Whether you want to leave your job because another company is offering you more money or better working conditions, John Manyike, Head of Financial Education at Old Mutual, has a few things you should think about before making such a huge decision.
Read more: How to be more confident at work
6 things to consider before quitting
1. Do your homework
Before you jump ship, make sure you do your research on the financial stability of the company you’re looking at joining. Downsizing and retrenchments are unfortunately a reality for some sectors in this challenging economic climate, especially given the recent downgrading of our economy. Imagine joining a new company only to be retrenched a few months later!
2. Can you work with what you’ve got?
Explore the opportunities at your current workplace. Could new doors open for you if you sharpen your professional skills, invest in your personal development, upgrade your technology skills or complete an educational course? If you develop those skills that are in demand and very relevant to your current employer or your industry, you make yourself much more valuable — and put yourself in a stronger position to negotiate a salary increase or promotion.
Read more: 8 ways to get promoted this year
3. Focus on the big picture
Don’t get tempted by a ‘big’ salary. Make sure you are comparing apples with apples. Look at the other benefits that your company is offering, which may be more valuable than a slightly higher salary. These can include perks like medical subsidies and retirement fund employer contributions.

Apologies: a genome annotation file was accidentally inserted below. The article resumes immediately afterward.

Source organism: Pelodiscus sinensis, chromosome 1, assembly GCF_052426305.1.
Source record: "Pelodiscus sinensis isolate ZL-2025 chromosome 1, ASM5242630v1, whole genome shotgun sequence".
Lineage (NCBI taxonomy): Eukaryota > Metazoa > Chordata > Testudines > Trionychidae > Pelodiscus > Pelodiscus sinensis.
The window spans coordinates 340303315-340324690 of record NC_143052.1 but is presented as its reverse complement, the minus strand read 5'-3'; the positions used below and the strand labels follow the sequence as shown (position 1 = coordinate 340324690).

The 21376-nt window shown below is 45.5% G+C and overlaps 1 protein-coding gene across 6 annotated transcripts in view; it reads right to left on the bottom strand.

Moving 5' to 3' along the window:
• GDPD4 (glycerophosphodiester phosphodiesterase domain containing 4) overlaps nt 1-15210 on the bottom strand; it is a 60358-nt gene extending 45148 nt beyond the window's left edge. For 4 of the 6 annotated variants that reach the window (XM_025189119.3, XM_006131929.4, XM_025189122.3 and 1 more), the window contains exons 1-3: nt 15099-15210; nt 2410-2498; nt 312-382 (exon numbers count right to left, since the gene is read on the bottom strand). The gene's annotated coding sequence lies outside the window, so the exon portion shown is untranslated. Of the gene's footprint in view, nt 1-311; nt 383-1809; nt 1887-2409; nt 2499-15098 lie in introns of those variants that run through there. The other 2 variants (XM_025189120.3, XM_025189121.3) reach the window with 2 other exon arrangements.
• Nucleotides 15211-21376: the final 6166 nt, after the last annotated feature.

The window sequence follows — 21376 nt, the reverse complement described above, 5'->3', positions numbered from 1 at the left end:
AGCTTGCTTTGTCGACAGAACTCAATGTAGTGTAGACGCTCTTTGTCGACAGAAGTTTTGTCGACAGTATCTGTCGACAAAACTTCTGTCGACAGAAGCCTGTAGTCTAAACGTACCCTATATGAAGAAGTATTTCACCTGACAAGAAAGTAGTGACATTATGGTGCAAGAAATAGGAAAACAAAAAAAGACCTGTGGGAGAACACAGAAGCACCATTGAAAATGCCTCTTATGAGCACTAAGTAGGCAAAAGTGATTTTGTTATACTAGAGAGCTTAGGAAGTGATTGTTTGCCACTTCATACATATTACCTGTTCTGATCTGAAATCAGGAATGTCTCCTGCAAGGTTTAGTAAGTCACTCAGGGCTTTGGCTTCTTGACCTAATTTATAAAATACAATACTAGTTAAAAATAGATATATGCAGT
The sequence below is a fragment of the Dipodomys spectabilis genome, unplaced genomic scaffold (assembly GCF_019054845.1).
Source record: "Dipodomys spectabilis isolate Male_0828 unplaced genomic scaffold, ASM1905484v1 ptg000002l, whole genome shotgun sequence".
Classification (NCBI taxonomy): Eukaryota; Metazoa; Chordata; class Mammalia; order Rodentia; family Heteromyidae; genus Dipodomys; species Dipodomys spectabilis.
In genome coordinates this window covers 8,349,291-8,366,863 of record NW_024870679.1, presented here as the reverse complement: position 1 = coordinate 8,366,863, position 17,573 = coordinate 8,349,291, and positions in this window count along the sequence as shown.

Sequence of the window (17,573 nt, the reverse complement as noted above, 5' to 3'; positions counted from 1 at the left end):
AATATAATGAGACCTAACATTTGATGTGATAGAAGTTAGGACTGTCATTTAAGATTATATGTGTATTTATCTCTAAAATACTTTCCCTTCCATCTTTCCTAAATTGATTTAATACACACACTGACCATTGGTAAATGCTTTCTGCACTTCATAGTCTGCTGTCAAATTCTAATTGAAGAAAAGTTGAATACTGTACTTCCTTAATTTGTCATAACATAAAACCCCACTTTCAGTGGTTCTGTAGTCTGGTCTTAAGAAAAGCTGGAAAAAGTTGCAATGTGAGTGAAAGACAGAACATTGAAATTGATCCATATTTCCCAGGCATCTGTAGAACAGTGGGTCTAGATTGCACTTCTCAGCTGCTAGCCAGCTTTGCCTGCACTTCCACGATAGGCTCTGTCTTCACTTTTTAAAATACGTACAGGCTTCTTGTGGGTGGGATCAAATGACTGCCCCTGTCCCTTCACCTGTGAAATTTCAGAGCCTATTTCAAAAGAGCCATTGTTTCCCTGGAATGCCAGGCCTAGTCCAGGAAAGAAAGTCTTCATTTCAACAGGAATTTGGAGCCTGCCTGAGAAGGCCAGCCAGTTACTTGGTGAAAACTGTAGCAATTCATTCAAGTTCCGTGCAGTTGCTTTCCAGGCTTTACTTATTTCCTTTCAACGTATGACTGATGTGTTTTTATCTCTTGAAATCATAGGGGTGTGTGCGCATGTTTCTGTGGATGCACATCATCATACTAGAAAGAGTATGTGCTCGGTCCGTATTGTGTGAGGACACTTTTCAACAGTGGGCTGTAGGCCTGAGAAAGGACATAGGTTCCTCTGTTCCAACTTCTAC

You can even ask for a dummy payslip from your potential new employer — to see what your future take home pay could look like. Remember, when your salary increases, you may enter a new (and higher) tax bracket.
4. Location, location, location
Consider the location of your new employer. Obviously, if the office is situated a lot further away, then your additional travel costs should be factored into your calculations before you accept the offer. The increased travel expenses could wipe out any salary increase.
5. Don’t resign for the wrong reasons
If you’re tempted to resign to access your retirement fund and use the cash payout to help fund your living costs or pay off your debts, think again. “Workers who do this are actually borrowing money from their future,” says Manyike.
Read more: How to sort out your debt in your lunch hour
“People who cash in their retirement funds instead of reinvesting or preserving the proceeds usually have to rely on the State or their children when they retire.” This situation is contributing to the growth of what is now termed the “sandwich generation”, the embattled middle generation that is financially responsible for both their ageing parents and their dependent children and even grandchildren.
“Debt should never be the reason for your resignation. Rather face your financial situation head on — however poor it might be — and put a strong financial plan together that will help you pay off your debts as quickly as possible and ensure you live within your means while securing a better financial future.
For more financial tips visit Old Mutual’s brand new On the Money mobile site.